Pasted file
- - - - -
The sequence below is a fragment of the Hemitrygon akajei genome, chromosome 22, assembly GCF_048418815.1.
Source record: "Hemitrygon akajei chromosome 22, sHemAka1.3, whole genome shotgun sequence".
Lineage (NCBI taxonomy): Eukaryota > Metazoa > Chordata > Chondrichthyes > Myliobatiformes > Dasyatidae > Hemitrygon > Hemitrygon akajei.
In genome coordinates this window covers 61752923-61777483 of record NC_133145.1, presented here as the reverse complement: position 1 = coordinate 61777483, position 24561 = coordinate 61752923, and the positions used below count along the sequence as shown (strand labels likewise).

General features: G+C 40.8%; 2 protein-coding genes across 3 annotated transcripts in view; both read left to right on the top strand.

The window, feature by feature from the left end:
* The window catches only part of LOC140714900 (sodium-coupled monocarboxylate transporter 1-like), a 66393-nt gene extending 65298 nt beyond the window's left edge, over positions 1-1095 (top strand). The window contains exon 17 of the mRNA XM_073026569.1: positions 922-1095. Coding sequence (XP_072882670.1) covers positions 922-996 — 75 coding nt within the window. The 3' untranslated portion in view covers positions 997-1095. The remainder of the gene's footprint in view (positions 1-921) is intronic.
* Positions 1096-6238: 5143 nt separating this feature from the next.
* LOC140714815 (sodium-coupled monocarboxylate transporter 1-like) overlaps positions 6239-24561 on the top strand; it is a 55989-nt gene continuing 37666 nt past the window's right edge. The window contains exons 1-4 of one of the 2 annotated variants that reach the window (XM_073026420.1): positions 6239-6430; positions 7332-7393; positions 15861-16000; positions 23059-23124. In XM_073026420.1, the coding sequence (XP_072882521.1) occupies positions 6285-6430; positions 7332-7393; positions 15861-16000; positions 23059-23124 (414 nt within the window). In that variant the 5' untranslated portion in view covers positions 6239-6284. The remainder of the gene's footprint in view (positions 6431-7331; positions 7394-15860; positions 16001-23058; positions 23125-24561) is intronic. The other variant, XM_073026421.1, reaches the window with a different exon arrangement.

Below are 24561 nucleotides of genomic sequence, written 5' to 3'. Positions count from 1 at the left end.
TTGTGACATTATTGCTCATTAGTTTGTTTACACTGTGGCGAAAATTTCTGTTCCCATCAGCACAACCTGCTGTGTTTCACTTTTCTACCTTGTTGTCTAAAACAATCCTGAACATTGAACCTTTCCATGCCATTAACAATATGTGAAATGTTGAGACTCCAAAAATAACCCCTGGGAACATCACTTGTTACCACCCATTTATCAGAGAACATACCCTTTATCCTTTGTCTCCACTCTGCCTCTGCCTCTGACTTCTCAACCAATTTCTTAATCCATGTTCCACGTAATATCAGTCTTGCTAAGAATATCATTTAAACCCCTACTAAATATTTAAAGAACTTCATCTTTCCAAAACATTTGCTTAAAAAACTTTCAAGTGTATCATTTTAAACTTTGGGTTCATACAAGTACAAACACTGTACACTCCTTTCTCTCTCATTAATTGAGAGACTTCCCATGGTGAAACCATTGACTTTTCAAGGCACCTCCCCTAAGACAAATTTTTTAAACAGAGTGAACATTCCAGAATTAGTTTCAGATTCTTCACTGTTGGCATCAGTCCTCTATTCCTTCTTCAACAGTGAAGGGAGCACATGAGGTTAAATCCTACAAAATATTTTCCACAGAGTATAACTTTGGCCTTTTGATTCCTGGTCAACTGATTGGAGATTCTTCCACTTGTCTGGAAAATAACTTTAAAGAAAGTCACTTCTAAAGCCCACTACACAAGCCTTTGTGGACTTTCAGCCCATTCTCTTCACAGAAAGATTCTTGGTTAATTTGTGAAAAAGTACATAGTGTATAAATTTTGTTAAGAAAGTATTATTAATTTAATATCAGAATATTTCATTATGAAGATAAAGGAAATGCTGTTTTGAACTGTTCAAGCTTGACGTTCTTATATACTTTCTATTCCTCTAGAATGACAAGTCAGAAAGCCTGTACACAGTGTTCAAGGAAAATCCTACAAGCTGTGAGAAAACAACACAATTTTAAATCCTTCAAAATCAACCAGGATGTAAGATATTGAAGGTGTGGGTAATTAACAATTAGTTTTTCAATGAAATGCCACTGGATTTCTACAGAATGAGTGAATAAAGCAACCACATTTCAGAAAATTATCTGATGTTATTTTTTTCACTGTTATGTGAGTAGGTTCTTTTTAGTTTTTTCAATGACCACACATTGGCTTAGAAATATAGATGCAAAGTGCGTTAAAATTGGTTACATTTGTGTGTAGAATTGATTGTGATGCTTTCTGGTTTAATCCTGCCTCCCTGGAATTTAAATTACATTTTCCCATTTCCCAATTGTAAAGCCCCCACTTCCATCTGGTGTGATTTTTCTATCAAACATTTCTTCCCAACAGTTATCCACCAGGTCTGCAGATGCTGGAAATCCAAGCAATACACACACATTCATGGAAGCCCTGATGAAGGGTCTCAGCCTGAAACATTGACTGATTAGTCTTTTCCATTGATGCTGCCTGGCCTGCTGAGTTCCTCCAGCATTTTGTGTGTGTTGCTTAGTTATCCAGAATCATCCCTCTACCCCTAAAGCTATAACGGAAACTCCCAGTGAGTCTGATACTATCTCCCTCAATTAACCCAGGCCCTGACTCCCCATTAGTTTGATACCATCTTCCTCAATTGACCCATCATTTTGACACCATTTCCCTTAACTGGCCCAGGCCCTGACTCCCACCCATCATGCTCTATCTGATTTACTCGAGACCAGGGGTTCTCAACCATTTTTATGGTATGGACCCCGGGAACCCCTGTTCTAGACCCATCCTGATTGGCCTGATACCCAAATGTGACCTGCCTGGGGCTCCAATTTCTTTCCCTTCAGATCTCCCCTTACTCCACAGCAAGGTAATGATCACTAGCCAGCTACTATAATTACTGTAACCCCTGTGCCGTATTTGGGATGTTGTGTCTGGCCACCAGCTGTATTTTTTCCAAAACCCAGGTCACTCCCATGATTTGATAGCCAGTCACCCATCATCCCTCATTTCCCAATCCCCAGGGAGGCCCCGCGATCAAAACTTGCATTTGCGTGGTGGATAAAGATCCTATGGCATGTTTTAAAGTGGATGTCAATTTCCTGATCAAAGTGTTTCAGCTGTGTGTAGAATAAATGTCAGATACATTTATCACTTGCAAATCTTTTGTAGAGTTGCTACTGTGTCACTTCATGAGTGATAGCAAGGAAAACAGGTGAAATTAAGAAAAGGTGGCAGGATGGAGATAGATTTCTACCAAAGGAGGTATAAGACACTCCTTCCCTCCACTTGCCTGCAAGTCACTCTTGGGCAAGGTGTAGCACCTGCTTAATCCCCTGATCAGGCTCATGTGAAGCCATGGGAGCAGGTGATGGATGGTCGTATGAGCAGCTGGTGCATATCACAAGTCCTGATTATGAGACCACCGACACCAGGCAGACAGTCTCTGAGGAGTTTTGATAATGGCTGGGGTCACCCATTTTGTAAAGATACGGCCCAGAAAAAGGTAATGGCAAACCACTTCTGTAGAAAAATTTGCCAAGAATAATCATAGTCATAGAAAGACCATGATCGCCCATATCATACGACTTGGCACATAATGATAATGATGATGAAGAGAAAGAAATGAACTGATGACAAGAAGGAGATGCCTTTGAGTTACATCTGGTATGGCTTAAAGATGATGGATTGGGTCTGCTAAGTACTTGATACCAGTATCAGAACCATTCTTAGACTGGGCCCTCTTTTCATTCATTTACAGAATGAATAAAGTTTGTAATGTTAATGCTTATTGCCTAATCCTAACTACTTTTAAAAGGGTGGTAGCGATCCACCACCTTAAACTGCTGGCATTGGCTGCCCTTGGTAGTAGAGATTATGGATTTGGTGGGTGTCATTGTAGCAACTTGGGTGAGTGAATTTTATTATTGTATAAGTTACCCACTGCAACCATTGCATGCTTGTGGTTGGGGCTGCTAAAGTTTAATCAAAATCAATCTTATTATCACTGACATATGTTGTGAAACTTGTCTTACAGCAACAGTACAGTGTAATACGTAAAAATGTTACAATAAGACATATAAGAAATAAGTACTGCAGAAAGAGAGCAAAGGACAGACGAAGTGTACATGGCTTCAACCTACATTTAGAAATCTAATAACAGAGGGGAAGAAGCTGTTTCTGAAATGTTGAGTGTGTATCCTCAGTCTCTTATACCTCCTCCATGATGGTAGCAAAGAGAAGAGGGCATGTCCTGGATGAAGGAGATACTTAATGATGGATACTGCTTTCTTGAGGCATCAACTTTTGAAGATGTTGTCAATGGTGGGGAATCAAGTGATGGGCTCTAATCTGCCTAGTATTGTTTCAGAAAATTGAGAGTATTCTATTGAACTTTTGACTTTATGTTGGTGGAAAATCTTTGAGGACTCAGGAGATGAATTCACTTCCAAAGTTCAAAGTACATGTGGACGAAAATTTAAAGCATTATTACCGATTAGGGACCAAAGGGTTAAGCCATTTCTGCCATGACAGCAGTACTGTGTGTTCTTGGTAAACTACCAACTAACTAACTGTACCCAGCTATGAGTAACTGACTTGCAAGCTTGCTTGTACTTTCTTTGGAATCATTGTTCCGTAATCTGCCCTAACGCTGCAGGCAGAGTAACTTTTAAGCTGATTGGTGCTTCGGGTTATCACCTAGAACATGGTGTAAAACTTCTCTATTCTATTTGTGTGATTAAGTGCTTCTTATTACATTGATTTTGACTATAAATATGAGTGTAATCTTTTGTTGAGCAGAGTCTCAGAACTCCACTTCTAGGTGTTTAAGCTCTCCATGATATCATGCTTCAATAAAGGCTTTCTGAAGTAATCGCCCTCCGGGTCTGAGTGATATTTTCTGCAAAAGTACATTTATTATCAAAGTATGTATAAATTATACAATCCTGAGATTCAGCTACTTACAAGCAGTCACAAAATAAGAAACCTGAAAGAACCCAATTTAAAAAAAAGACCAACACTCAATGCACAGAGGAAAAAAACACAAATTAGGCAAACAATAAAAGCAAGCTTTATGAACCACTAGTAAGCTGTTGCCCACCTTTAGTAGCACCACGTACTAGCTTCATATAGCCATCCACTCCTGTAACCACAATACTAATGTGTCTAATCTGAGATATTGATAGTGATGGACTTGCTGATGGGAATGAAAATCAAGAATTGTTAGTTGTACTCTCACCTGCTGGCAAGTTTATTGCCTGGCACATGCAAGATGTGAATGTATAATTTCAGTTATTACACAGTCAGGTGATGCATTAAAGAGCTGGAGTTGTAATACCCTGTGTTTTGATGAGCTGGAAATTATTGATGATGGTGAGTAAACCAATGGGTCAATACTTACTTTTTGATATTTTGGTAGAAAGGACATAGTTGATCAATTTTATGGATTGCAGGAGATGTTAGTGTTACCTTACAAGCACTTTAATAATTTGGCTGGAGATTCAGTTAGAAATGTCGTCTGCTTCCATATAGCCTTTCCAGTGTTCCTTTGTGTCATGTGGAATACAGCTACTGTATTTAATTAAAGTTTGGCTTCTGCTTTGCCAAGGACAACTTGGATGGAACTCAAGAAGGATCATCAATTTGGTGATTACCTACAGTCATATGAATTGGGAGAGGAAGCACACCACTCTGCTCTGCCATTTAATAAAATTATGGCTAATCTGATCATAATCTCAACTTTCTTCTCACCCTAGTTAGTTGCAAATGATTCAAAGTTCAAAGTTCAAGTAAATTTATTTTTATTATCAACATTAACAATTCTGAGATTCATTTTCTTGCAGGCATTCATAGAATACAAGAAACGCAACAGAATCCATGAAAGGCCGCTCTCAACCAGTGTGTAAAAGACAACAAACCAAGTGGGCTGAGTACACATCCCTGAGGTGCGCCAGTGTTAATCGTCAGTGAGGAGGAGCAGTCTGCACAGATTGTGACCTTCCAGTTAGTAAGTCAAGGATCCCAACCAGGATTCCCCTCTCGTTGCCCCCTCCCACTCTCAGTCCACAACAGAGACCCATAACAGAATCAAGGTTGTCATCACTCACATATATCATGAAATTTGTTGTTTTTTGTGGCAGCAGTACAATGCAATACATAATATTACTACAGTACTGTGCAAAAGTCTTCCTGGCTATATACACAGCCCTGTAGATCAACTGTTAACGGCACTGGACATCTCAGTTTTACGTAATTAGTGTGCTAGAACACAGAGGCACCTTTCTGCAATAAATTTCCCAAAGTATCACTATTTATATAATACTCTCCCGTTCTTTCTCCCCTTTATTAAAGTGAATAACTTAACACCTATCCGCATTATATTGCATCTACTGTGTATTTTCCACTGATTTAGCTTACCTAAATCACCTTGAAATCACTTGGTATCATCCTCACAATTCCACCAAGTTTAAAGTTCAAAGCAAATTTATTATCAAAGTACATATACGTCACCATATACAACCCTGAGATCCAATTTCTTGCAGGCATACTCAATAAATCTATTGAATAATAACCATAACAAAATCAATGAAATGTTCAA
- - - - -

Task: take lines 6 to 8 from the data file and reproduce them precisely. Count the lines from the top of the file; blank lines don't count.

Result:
The window, feature by feature from the left end:
* The window catches only part of LOC140714900 (sodium-coupled monocarboxylate transporter 1-like), a 66393-nt gene extending 65298 nt beyond the window's left edge, over positions 1-1095 (top strand). The window contains exon 17 of the mRNA XM_073026569.1: positions 922-1095. Coding sequence (XP_072882670.1) covers positions 922-996 — 75 coding nt within the window. The 3' untranslated portion in view covers positions 997-1095. The remainder of the gene's footprint in view (positions 1-921) is intronic.
* Positions 1096-6238: 5143 nt separating this feature from the next.